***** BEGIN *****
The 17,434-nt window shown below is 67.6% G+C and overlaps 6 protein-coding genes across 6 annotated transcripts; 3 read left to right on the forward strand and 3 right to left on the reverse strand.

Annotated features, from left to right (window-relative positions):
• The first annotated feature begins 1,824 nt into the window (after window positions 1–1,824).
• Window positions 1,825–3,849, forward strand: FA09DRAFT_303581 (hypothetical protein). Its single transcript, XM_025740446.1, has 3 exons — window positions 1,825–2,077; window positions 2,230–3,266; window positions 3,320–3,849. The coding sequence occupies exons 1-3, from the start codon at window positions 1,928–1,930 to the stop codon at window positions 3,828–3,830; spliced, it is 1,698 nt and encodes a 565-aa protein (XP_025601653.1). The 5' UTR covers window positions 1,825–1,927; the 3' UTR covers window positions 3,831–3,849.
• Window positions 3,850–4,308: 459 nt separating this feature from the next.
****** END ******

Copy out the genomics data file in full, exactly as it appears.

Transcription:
The 17,434-nt window shown below is 67.6% G+C and overlaps 6 protein-coding genes across 6 annotated transcripts; 3 read left to right on the forward strand and 3 right to left on the reverse strand.

Annotated features, from left to right (window-relative positions):
• The first annotated feature begins 1,824 nt into the window (after window positions 1–1,824).
• Window positions 1,825–3,849, forward strand: FA09DRAFT_303581 (hypothetical protein). Its single transcript, XM_025740446.1, has 3 exons — window positions 1,825–2,077; window positions 2,230–3,266; window positions 3,320–3,849. The coding sequence occupies exons 1-3, from the start codon at window positions 1,928–1,930 to the stop codon at window positions 3,828–3,830; spliced, it is 1,698 nt and encodes a 565-aa protein (XP_025601653.1). The 5' UTR covers window positions 1,825–1,927; the 3' UTR covers window positions 3,831–3,849.
• Window positions 3,850–4,308: 459 nt separating this feature from the next.